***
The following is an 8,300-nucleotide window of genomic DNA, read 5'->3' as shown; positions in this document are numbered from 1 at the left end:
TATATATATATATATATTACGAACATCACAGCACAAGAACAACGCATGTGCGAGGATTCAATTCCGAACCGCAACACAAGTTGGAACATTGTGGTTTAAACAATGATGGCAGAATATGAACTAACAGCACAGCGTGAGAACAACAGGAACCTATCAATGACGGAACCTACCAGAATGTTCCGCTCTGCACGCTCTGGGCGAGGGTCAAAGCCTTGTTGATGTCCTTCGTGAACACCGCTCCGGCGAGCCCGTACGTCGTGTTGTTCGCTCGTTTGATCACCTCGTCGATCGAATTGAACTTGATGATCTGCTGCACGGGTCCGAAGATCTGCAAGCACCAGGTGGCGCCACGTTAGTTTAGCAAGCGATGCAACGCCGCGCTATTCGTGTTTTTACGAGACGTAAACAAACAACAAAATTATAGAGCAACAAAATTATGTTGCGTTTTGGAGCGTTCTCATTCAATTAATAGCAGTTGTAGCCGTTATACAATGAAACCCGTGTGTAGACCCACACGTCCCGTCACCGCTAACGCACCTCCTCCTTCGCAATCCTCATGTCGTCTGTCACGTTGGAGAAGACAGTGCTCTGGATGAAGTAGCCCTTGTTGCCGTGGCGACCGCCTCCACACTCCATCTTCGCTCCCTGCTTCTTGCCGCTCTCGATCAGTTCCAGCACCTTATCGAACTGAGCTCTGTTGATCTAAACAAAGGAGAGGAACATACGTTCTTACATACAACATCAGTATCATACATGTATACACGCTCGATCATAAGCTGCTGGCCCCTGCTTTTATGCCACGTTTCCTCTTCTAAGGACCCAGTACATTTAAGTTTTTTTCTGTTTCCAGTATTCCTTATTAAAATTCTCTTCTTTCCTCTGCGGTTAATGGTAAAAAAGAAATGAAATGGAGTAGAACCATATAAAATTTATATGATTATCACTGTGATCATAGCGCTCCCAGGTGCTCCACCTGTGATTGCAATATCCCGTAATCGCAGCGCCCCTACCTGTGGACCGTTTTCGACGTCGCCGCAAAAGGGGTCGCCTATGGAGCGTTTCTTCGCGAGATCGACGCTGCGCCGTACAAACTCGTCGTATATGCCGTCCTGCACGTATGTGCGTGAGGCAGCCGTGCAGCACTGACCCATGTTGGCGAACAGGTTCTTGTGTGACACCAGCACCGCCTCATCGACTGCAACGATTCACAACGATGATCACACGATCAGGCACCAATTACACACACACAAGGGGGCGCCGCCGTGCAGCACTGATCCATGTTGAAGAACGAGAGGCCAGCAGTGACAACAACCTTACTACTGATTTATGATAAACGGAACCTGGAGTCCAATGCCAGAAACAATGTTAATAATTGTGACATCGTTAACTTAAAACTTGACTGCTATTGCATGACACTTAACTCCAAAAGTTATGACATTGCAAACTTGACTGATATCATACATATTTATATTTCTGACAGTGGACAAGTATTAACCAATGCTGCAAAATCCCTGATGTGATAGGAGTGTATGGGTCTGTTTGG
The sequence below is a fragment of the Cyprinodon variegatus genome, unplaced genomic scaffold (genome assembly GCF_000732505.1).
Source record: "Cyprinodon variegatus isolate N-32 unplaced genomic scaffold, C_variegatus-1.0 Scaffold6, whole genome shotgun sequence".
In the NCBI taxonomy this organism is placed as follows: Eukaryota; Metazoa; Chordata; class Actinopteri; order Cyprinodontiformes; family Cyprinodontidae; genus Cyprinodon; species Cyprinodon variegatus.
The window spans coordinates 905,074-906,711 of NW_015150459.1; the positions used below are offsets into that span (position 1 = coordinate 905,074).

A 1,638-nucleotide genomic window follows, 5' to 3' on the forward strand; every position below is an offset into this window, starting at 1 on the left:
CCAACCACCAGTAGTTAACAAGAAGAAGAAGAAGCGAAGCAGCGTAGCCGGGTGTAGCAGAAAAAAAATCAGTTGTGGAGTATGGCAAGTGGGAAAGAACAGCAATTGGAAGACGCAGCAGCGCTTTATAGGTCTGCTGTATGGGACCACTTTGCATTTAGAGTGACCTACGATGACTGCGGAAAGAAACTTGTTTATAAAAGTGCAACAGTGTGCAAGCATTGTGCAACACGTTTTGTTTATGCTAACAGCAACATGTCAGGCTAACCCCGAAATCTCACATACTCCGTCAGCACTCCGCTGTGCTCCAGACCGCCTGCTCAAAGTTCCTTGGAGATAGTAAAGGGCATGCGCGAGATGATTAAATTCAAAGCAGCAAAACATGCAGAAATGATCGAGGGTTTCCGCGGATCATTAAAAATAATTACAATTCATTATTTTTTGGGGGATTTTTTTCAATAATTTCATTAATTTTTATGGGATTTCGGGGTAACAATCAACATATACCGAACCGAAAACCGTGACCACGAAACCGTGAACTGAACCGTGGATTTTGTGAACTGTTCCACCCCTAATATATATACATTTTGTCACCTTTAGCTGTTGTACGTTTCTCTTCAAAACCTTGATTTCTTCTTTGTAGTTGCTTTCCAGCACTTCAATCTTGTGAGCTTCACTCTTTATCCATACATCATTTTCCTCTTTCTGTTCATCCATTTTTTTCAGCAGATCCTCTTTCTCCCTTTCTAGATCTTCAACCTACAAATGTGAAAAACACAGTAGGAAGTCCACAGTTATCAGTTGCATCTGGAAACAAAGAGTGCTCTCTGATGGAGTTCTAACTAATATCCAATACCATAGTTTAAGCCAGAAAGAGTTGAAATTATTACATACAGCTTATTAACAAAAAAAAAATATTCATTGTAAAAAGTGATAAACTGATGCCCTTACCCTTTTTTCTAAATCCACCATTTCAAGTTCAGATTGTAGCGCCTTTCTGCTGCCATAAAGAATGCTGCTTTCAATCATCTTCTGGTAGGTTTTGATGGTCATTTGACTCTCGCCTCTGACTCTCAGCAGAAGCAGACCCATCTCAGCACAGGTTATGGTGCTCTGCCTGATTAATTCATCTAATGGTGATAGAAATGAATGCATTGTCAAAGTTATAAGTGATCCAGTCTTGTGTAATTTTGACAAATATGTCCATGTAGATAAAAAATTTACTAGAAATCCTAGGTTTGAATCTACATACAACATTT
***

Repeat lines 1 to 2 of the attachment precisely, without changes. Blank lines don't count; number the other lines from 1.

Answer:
The following is an 8,300-nucleotide window of genomic DNA, read 5'->3' as shown; positions in this document are numbered from 1 at the left end:
TATATATATATATATATTACGAACATCACAGCACAAGAACAACGCATGTGCGAGGATTCAATTCCGAACCGCAACACAAGTTGGAACATTGTGGTTTAAACAATGATGGCAGAATATGAACTAACAGCACAGCGTGAGAACAACAGGAACCTATCAATGACGGAACCTACCAGAATGTTCCGCTCTGCACGCTCTGGGCGAGGGTCAAAGCCTTGTTGATGTCCTTCGTGAACACCGCTCCGGCGAGCCCGTACGTCGTGTTGTTCGCTCGTTTGATCACCTCGTCGATCGAATTGAACTTGATGATCTGCTGCACGGGTCCGAAGATCTGCAAGCACCAGGTGGCGCCACGTTAGTTTAGCAAGCGATGCAACGCCGCGCTATTCGTGTTTTTACGAGACGTAAACAAACAACAAAATTATAGAGCAACAAAATTATGTTGCGTTTTGGAGCGTTCTCATTCAATTAATAGCAGTTGTAGCCGTTATACAATGAAACCCGTGTGTAGACCCACACGTCCCGTCACCGCTAACGCACCTCCTCCTTCGCAATCCTCATGTCGTCTGTCACGTTGGAGAAGACAGTGCTCTGGATGAAGTAGCCCTTGTTGCCGTGGCGACCGCCTCCACACTCCATCTTCGCTCCCTGCTTCTTGCCGCTCTCGATCAGTTCCAGCACCTTATCGAACTGAGCTCTGTTGATCTAAACAAAGGAGAGGAACATACGTTCTTACATACAACATCAGTATCATACATGTATACACGCTCGATCATAAGCTGCTGGCCCCTGCTTTTATGCCACGTTTCCTCTTCTAAGGACCCAGTACATTTAAGTTTTTTTCTGTTTCCAGTATTCCTTATTAAAATTCTCTTCTTTCCTCTGCGGTTAATGGTAAAAAAGAAATGAAATGGAGTAGAACCATATAAAATTTATATGATTATCACTGTGATCATAGCGCTCCCAGGTGCTCCACCTGTGATTGCAATATCCCGTAATCGCAGCGCCCCTACCTGTGGACCGTTTTCGACGTCGCCGCAAAAGGGGTCGCCTATGGAGCGTTTCTTCGCGAGATCGACGCTGCGCCGTACAAACTCGTCGTATATGCCGTCCTGCACGTATGTGCGTGAGGCAGCCGTGCAGCACTGACCCATGTTGGCGAACAGGTTCTTGTGTGACACCAGCACCGCCTCATCGACTGCAACGATTCACAACGATGATCACACGATCAGGCACCAATTACACACACACAAGGGGGCGCCGCCGTGCAGCACTGATCCATGTTGAAGAACGAGAGGCCAGCAGTGACAACAACCTTACTACTGATTTATGATAAACGGAACCTGGAGTCCAATGCCAGAAACAATGTTAATAATTGTGACATCGTTAACTTAAAACTTGACTGCTATTGCATGACACTTAACTCCAAAAGTTATGACATTGCAAACTTGACTGATATCATACATATTTATATTTCTGACAGTGGACAAGTATTAACCAATGCTGCAAAATCCCTGATGTGATAGGAGTGTATGGGTCTGTTTGG